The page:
This paper explores the development of standards for electronic data interchange (EDI), which are needed to allow the inter-organizational exchange of structured information between computer systems. It focuses on the EDIFACT message development process which began informally as a mechanism for developing international standards for EDI. Since its inception, the rapidly growing scope of the process-in terms of the number of messages being developed, geography and range of industrial sectors-has forced the process to become increasingly formalized. As the process has widened outside Europe, it has become necessary for it to accommodate a wider range of business practices and reconcile the competing objectives of user groups. For many user groups, the focus of their interest in message development has moved from the development of EDIFACT standard messages to agreement on the use of subsets of these messages. A particular issue has been the moves in the US to align the national EDI standard ANSI X12 with EDIFACT, where, in addition to the technical changes required to satisfy the EDIFACT syntax, participation in EDIFACT represents a culture change from a domestic consensus process to an international delegated hierarchy. The paper describes how the EDIFACT process has adapted to these pressures through the formalization of its internal structures and processes, and considers whether or not there is a future for EDIFACT as a global process.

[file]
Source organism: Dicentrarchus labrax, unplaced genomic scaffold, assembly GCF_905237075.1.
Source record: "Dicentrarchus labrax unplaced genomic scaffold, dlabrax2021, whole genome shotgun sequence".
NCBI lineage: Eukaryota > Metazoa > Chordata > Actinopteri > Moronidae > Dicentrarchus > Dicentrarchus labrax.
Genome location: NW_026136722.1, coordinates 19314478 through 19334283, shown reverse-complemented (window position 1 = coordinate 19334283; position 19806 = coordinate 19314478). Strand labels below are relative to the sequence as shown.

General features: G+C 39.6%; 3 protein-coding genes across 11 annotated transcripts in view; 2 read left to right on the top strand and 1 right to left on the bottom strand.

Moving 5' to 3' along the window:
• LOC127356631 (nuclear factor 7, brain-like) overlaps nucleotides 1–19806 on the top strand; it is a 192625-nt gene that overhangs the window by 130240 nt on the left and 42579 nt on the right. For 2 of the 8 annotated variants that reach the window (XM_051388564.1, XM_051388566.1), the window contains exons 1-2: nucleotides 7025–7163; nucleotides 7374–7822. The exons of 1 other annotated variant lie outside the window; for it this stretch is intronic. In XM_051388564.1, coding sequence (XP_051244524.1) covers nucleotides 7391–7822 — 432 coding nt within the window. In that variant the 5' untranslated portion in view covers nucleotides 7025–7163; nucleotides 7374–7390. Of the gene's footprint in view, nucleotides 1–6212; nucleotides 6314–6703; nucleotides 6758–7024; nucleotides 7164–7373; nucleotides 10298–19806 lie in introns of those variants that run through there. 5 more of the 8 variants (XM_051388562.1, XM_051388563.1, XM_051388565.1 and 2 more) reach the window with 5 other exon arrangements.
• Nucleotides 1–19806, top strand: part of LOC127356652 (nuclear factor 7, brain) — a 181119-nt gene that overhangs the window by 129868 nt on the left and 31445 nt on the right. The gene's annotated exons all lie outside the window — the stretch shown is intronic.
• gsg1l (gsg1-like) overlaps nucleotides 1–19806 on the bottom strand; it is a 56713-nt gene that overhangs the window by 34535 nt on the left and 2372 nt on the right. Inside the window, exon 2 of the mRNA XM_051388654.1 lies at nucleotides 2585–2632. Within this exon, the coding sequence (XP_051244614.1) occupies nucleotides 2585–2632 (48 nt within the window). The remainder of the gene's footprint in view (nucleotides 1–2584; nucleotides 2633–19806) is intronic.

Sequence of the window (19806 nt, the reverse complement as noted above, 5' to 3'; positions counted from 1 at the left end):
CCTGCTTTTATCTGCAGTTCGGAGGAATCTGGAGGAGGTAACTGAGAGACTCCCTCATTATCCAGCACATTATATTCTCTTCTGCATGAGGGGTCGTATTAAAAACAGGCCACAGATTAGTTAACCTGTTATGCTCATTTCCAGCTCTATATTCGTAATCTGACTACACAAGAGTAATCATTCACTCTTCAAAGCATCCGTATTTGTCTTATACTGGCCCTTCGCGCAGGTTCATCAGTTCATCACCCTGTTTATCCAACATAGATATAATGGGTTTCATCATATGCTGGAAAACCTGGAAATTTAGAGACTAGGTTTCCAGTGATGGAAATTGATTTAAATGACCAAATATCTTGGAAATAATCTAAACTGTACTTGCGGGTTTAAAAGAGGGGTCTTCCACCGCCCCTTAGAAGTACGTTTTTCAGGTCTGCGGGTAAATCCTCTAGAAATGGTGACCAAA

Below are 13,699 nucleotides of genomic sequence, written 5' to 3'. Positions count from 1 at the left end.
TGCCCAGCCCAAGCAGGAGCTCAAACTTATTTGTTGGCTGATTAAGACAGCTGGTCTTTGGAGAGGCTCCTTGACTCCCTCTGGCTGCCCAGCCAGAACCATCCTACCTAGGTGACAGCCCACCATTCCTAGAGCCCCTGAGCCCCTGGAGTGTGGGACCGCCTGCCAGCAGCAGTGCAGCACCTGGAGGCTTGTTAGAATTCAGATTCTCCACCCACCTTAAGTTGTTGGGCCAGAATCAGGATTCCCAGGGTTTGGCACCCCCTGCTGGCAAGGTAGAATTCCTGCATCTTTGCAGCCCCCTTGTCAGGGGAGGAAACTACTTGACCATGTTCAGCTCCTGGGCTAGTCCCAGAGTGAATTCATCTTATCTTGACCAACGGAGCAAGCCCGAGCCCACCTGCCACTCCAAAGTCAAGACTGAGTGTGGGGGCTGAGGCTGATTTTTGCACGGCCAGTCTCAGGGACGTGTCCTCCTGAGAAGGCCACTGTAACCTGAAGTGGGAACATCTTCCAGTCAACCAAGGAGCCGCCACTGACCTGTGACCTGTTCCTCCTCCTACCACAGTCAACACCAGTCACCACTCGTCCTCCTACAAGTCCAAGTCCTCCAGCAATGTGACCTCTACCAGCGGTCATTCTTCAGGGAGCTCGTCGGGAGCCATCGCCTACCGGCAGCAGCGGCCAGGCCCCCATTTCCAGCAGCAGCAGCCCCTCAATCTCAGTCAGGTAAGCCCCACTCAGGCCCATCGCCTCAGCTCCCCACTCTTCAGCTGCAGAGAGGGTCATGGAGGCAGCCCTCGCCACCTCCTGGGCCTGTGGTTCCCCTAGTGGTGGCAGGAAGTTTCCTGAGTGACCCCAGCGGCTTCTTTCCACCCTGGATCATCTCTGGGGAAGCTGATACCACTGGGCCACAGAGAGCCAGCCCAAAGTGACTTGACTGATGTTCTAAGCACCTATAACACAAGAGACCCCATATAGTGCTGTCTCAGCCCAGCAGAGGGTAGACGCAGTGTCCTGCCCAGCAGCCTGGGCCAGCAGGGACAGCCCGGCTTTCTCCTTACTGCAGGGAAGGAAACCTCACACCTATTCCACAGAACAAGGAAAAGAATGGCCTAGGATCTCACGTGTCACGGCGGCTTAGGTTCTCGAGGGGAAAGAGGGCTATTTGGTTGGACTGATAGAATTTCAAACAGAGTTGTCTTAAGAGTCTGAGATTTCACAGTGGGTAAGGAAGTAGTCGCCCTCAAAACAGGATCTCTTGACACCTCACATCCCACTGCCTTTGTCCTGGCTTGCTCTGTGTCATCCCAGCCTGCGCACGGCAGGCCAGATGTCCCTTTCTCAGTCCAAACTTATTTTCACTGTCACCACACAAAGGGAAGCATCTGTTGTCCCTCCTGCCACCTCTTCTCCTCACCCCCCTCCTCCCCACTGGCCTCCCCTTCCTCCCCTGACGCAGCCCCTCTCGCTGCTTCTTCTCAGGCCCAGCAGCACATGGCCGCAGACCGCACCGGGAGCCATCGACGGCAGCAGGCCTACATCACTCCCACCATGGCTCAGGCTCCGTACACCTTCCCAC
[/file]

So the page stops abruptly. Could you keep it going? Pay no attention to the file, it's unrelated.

|Number of pages||18|
|Journal||Technology Analysis and Strategic Management|
|Publication status||Published - 1995|